It was a big opportunity. Sitting in their offices in San Diego, officials at Neology, a provider of passive RFID-enabled solutions, were anticipating a project that would be the result of a contract with a foreign government. The project would establish a radio frequency identification (RFID) system for vehicle identification and tracking.
Having successfully navigated the research, design, and approval processes, the company was ready to go with the project. However, the customer had one last request — could Neology make the tag tamper-proof?
Under normal conditions, Neology’s standard UHF MHz tag would function without qualms in a vehicle identification application. The foreign government presenting the proposal had already developed proprietary technology that incorporates RFID devices into identification documents, which store vehicle identification numbers (VIN), as well as license plate and owner information in an RFID-enabled vehicle control decal (VCD). Neology’s VCDs have read/write capabilities of more than 100,000 times and can be read on a hot spot at a distance of seven meters and at speeds of up to 100 miles an hour, allowing for fast and efficient monitoring of vehicles at various checkpoints.
However, this project was unique. The tags would be used to better control the country’s borders and provide increased national security by preventing registration and circulation of stolen vehicles, identifying vehicles and owners in any procedure that requires contact with the authorities, preventing the informal purchase and sale of stolen cars, and monitoring vehicles that enter and exit controlled areas. A tamper-proof solution would further ensure that the system would remain uncompromised.
To provide the required extra measure of security, Neology turned to its supplier-partner, MACtac. A supplier of pressure-sensitive adhesive (PSA) tapes, MACtac produces total system solutions for the RFID industry. A component supplier to Neology since 2002, MACtac provides printed-conductive antennas, polyester modules, PSA tapes, and a variety of face stocks for use in RFID chip and tag designs.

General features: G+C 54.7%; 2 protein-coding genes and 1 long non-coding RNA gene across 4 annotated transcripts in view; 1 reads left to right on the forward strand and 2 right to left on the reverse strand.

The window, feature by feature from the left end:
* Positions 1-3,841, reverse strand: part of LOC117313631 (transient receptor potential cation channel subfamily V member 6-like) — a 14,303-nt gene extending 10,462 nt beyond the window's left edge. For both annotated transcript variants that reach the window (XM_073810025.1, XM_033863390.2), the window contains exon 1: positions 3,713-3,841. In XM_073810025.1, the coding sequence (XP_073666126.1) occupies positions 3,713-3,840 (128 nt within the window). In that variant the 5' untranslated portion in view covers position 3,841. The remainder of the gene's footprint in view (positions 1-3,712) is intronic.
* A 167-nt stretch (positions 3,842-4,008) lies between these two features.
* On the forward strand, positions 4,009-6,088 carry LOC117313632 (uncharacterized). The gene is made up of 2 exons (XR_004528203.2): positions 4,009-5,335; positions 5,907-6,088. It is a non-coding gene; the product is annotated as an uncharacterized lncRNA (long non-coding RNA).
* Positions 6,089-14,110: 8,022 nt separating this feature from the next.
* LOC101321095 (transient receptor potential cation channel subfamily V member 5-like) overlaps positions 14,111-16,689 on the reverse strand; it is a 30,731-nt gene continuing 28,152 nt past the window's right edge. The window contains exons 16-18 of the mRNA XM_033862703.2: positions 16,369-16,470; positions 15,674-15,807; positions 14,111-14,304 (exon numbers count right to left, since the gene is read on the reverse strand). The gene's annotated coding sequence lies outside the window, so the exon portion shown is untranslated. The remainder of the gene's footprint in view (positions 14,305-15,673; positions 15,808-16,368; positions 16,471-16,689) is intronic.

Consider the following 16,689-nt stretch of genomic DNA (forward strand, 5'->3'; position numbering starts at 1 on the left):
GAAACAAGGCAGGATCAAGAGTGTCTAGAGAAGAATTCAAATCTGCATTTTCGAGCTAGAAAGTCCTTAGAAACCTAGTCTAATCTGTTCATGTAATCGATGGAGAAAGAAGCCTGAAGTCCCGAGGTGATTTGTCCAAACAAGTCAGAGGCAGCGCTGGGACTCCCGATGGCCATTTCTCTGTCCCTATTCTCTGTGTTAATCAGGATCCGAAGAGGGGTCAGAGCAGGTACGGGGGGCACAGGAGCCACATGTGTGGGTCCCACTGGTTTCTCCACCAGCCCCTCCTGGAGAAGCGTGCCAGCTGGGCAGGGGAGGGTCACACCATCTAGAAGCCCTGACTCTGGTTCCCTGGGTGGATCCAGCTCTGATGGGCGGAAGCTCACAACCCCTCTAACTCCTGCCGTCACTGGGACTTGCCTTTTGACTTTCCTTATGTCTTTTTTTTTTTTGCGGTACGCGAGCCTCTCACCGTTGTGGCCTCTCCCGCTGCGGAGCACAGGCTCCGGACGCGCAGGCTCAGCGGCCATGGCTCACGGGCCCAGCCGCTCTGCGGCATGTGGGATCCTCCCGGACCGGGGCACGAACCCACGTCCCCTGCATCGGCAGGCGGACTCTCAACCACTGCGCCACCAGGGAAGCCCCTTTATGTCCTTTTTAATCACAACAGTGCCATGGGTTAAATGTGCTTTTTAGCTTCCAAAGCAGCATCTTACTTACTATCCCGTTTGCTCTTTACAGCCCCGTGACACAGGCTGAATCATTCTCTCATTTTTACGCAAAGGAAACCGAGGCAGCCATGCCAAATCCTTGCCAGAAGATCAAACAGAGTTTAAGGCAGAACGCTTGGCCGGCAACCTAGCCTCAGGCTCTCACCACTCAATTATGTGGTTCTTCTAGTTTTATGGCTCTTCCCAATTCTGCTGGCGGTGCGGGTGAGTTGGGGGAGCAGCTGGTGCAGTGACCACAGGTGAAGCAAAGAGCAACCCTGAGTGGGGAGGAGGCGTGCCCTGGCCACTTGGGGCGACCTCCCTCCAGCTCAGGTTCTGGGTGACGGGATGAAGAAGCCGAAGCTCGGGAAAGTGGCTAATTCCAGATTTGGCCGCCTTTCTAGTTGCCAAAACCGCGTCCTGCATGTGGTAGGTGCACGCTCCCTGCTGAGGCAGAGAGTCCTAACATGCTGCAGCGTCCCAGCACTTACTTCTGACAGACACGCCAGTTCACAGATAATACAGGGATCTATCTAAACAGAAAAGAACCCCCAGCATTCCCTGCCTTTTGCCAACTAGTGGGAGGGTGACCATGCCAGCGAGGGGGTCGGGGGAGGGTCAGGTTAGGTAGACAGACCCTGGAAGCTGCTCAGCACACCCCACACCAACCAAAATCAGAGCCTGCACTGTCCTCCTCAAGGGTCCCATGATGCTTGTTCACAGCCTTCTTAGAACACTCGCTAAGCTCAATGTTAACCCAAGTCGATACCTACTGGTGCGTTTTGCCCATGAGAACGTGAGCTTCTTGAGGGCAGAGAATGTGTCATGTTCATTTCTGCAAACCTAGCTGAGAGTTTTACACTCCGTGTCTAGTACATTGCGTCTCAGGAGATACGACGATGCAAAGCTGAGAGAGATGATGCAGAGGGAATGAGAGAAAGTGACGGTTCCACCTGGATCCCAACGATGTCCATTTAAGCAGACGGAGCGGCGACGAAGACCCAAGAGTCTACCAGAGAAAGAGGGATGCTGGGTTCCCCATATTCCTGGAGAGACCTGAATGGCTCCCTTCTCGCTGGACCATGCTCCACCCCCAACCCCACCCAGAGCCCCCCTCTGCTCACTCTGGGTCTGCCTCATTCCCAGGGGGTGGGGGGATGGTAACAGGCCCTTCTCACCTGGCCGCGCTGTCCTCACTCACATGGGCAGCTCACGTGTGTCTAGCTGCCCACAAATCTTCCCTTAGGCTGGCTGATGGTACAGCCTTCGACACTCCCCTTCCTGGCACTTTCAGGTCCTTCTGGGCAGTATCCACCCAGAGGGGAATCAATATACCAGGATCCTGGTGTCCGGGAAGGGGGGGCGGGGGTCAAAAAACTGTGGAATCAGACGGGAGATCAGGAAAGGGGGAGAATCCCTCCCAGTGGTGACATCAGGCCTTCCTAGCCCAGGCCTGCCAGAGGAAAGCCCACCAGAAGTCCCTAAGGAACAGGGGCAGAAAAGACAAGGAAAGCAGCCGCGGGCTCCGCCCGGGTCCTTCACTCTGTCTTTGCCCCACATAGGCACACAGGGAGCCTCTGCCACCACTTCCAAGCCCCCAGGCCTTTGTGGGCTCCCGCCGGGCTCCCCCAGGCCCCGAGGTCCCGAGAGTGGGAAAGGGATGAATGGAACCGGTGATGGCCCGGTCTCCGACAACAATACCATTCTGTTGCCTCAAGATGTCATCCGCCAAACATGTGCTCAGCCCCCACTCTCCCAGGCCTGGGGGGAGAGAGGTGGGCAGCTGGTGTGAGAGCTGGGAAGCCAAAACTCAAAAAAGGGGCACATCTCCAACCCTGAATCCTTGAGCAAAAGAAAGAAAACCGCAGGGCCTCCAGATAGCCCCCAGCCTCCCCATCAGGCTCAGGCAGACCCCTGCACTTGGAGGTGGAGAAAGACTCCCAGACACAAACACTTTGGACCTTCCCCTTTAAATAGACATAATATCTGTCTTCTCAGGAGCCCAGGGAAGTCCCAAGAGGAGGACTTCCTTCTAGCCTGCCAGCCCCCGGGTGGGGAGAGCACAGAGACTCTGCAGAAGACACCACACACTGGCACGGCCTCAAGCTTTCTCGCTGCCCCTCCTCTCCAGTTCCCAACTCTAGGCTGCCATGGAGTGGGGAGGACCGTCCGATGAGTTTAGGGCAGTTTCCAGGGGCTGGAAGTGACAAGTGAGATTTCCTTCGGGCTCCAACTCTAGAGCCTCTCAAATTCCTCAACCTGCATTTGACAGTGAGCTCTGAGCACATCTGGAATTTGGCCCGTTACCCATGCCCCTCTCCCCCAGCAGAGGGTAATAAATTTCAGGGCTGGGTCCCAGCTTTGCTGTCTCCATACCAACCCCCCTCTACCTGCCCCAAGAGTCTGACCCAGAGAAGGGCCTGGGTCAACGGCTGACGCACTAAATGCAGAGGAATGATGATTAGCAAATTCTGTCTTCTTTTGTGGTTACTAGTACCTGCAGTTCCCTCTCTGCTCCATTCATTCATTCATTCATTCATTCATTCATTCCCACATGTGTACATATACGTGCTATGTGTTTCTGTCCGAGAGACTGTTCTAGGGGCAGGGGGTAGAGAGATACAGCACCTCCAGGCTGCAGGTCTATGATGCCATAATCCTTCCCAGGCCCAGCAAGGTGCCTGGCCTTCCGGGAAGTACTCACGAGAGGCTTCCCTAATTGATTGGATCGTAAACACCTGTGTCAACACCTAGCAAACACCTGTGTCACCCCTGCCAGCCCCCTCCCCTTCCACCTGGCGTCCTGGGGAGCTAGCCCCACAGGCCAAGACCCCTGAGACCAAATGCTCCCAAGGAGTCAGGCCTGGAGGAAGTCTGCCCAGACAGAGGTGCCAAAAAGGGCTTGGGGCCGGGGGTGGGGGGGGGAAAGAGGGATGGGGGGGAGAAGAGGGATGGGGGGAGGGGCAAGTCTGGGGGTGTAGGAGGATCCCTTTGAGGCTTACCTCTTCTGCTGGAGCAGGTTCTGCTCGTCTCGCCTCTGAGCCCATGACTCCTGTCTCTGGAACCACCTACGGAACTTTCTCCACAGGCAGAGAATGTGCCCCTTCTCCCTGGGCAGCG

MACtac began by working with Neology to understand the specifications of the RFID tag and to identify the components that would best support a tamper-proof safeguard. Through this process, engineers discovered a formula to alter the way their conductive inks interact with the PSA printing surface and to provide tamper evidence.
The new tamper-proof RFID construction incorporates a process that allows for normal production of each antenna and tag. After application on the intended surface however, the tag becomes tamper-proof. If an attempt is made to tamper with or remove the tag, the ink layers fracture, inadvertently altering the electrical characteristics of the system and rendering the tag unreadable. The tampering destroys the electrical circuit and leaves it non-repairable, providing a fail-safe solution.
Within days, the technical team had produced a working prototype for Neology and in less than two weeks it was moved into production trials. After no more than two months of total development, both Neology and its customer had a working, tamper-proof tag. Since then, millions of tags have been produced and implemented for the government project.
“This project showcased one of the main reasons why we rely so heavily on our supplier-partners to provide high-end, creative solutions,” says Joe Mullis, director of operation at Neology. “Without their expert development of the tamper-proof construction, it would have taken much longer to generate a solution.”
In the end, Neology had its contract with the foreign government and was able to produce a tamper-proof RFID tag. Now, the government can more easily keep tabs on the vehicles within its borders.